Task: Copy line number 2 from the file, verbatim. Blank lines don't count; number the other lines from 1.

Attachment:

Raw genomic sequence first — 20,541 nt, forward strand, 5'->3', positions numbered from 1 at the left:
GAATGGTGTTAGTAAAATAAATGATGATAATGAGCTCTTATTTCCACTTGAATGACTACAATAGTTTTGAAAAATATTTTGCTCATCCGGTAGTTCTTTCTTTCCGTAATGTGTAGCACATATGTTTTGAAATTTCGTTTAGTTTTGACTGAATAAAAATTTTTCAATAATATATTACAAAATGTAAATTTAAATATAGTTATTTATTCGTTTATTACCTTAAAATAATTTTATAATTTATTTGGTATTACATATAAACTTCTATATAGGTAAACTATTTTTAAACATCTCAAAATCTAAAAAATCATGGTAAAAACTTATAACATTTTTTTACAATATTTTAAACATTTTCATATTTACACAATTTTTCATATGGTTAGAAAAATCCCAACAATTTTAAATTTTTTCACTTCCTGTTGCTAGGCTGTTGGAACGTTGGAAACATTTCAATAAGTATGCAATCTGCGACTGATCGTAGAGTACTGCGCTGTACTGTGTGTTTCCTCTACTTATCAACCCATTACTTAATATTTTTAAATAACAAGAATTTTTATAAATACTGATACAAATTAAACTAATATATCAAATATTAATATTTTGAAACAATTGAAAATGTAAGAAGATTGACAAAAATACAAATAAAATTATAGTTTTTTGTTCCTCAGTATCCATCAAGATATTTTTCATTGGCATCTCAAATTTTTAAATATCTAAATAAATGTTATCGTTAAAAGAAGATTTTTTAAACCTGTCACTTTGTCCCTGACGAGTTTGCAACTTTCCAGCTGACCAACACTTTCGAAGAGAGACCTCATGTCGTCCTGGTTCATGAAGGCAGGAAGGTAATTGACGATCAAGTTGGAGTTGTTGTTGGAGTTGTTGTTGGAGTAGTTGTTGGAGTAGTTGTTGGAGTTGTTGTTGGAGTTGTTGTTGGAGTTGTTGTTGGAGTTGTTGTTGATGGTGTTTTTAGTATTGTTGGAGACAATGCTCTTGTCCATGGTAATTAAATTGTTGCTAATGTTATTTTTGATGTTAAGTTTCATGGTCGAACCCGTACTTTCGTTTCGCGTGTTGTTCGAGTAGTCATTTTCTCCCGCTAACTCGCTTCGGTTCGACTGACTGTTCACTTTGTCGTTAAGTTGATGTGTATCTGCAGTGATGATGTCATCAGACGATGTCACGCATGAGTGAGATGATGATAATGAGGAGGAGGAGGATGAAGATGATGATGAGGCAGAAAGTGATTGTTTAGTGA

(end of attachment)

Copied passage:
GAATGGTGTTAGTAAAATAAATGATGATAATGAGCTCTTATTTCCACTTGAATGACTACAATAGTTTTGAAAAATATTTTGCTCATCCGGTAGTTCTTTCTTTCCGTAATGTGTAGCACATATGTTTTGAAATTTCGTTTAGTTTTGACTGAATAAAAATTTTTCAATAATATATTACAAAATGTAAATTTAAATATAGTTATTTATTCGTTTATTACCTTAAAATAATTTTATAATTTATTTGGTATTACATATAAACTTCTATATAGGTAAACTATTTTTAAACATCTCAAAATCTAAAAAATCATGGTAAAAACTTATAACATTTTTTTACAATATTTTAAACATTTTCATATTTACACAATTTTTCATATGGTTAGAAAAATCCCAACAATTTTAAATTTTTTCACTTCCTGTTGCTAGGCTGTTGGAACGTTGGAAACATTTCAATAAGTATGCAATCTGCGACTGATCGTAGAGTACTGCGCTGTACTGTGTGTTTCCTCTACTTATCAACCCATTACTTAATATTTTTAAATAACAAGAATTTTTATAAATACTGATACAAATTAAACTAATATATCAAATATTAATATTTTGAAACAATTGAAAATGTAAGAAGATTGACAAAAATACAAATAAAATTATAGTTTTTTGTTCCTCAGTATCCATCAAGATATTTTTCATTGGCATCTCAAATTTTTAAATATCTAAATAAATGTTATCGTTAAAAGAAGATTTTTTAAACCTGTCACTTTGTCCCTGACGAGTTTGCAACTTTCCAGCTGACCAACACTTTCGAAGAGAGACCTCATGTCGTCCTGGTTCATGAAGGCAGGAAGGTAATTGACGATCAAGTTGGAGTTGTTGTTGGAGTTGTTGTTGGAGTAGTTGTTGGAGTAGTTGTTGGAGTTGTTGTTGGAGTTGTTGTTGGAGTTGTTGTTGGAGTTGTTGTTGATGGTGTTTTTAGTATTGTTGGAGACAATGCTCTTGTCCATGGTAATTAAATTGTTGCTAATGTTATTTTTGATGTTAAGTTTCATGGTCGAACCCGTACTTTCGTTTCGCGTGTTGTTCGAGTAGTCATTTTCTCCCGCTAACTCGCTTCGGTTCGACTGACTGTTCACTTTGTCGTTAAGTTGATGTGTATCTGCAGTGATGATGTCATCAGACGATGTCACGCATGAGTGAGATGATGATAATGAGGAGGAGGAGGATGAAGATGATGATGAGGCAGAAAGTGATTGTTTAGTGA